Aside from tasting great, recycled water has other benefits for San Diego. Over 80% of our drinking water is imported from the Colorado River or northern California, which uses energy and costs money. To address this, Coastkeeper advocates for potable reuse – a process in which highly-treated wastewater is added to local reservoirs to increase drinking water supply. Utilizing recycled water will help secure a local and reliable source of water for our city. And if I’m still here to write this blog post, maybe toilet to tap isn’t so bad after all.
The following blog was written by student attorney Morgan Embleton.
For more info about our legal clinic, click here.
The endangered San Diego fairy shrimp lives in vernal pools, increasingly rare seasonal wetland habitats found in southwestern coastal California and northwestern Baja California, Mexico. Vernal pools are active in the spring and lie dormant during the rest of the year. But even when vernal pools are visible, San Diego fairy shrimp are very difficult to see with the naked eye – they only grow to be about a quarter of an inch long! Although San Diego fairy shrimp are not easily seen, they play a vital role in the vernal pool environment by eating smaller organisms and being eaten by birds and toads. Vernal pools were once present on over 200 acres of San Diego County however, as a result of development, only scattered pools remain. Since San Diego fairy shrimp and vernal pool habitat is being destroyed, the City of San Diego is in the process of developing a Habitat Conservation Plan to preserve the species and its sensitive habitat.
But the San Diego Planning Commission recently reviewed the Brown Field Metropolitan Airpark project, which will destroy five vernal pools in Otay Mesa, and approved it. The Commission also recommended that the San Diego City Council do the same. The project as proposed will develop 331 acres of land into a massive airpark in Otay Mesa, including a fixed based aviation operation, fueling stations, offices, hotels, restaurants, industrial space, commercial space, airplane hangars, and a helicopter operating area. But the project site is home to some unique animal species, like Burrowing Owls, Coastal California Gnatcatchers, and San Diego fairy shrimp. Unfortunately, the project will greatly impact these unique species’ habitat – especially that of the San Diego fairy shrimp.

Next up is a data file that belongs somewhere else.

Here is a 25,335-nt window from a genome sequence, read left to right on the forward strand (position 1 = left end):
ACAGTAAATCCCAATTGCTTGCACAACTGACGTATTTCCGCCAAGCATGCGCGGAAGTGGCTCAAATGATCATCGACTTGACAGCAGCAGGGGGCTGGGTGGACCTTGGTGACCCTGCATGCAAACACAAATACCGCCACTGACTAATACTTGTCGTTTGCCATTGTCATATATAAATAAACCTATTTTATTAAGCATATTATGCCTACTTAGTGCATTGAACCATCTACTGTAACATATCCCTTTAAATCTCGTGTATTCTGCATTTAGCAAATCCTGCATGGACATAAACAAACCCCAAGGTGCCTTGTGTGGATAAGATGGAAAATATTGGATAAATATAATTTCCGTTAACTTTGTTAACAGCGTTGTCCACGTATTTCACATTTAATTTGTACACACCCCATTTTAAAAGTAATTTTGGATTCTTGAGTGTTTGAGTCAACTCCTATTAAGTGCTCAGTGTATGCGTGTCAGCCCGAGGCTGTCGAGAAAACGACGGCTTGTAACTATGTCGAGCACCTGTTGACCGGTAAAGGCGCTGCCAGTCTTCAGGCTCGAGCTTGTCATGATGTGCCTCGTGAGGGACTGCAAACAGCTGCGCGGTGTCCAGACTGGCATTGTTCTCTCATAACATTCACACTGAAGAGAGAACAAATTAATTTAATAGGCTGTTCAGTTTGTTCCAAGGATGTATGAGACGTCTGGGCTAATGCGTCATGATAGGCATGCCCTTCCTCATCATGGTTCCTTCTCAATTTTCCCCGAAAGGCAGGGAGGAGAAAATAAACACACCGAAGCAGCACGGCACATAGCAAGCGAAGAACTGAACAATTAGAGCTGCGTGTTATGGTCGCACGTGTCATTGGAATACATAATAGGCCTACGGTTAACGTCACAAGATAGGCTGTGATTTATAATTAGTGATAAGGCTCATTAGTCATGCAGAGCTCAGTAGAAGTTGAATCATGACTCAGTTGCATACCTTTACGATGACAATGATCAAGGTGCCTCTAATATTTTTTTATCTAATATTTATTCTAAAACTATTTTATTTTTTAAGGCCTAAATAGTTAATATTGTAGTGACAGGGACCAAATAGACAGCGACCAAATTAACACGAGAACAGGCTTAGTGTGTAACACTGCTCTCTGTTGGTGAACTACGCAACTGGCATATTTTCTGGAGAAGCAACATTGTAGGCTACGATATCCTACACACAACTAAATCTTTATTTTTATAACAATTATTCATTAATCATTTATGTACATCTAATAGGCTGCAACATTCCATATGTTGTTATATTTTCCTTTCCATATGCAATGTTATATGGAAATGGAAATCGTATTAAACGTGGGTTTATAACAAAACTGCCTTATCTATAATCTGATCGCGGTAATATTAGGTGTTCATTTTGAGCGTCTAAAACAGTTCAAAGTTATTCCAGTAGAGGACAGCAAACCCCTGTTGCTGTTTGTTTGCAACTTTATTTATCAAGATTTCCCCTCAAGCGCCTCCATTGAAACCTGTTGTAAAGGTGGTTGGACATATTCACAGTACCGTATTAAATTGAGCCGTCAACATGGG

The Brown Field project is set to destroy at least five vernal pools that house the endangered San Diego fairy shrimp. To mitigate the project’s impact, the developer plans to recreate vernal pools elsewhere in Otay Mesa. But Coastkeeper is concerned because vernal pool reconstruction has been unsuccessful in the past. San Diego fairy shrimp can only survive in very specific vernal pool conditions. San Diego fairy shrimp cannot survive in recreated vernal pools if the pools hold water for the incorrect period of time, are the wrong temperature, or the wrong depth. Also, San Diego fairy shrimp eggs can be damaged when the bottom of the vernal pools are scraped to collect eggs for relocation. Relocation of San Diego fairy shrimp is also difficult because they reproduce with other shrimp in vernal pools, creating a new hybrid species and minimizing the population of actual San Diego fairy shrimp.
After providing comment at the Planning Commission meeting, Coastkeeper’s next step is to ask the San Diego City Council to do one of two things: require the developer to redesign the project to avoid the vernal pools or put the project on hold until the U.S. Fish and Wildlife Service issues a biological opinion establishing that reconstruction of vernal pools will be successful for San Diego fairy shrimp. Coastkeeper believes that the Brown Field project should not be approved unless more information is made available. Otherwise, Otay Mesa may lose vernal pool habitat and San Diego fairy shrimp forever. If you want to protect San Diego fairy shrimp, join us at the hearing on September 9 at 2 p.m. or email a letter to the Mayor and City Council at firstname.lastname@example.org.
Here is an update on the San Diego Bay Cleanup from student attorney Courtney Cole.
To learn more about our legal clinic, click here.
Toxic chemicals released during ship building and repair have accumulated in the sediment below San Diego Bay for decades, threatening aquatic life, aquatic-dependent wildlife, and human health. Last March, the San Diego Regional Water Quality Control Board issued an order requiring those responsible for the discharge to remove the contaminated sediment and restore water quality in San Diego Bay.
San Diego Coastkeeper recently submitted comments on the cleanup’s Waste Discharge Requirements, regulations designed to protect water quality while sediment is being dredged. Our primary concern is that dischargers are required to conduct the cleanup in the manner most protective of water quality and the communities surrounding the project site. Also, protocol should be presented as clearly and specifically as possible to ensure that it is followed.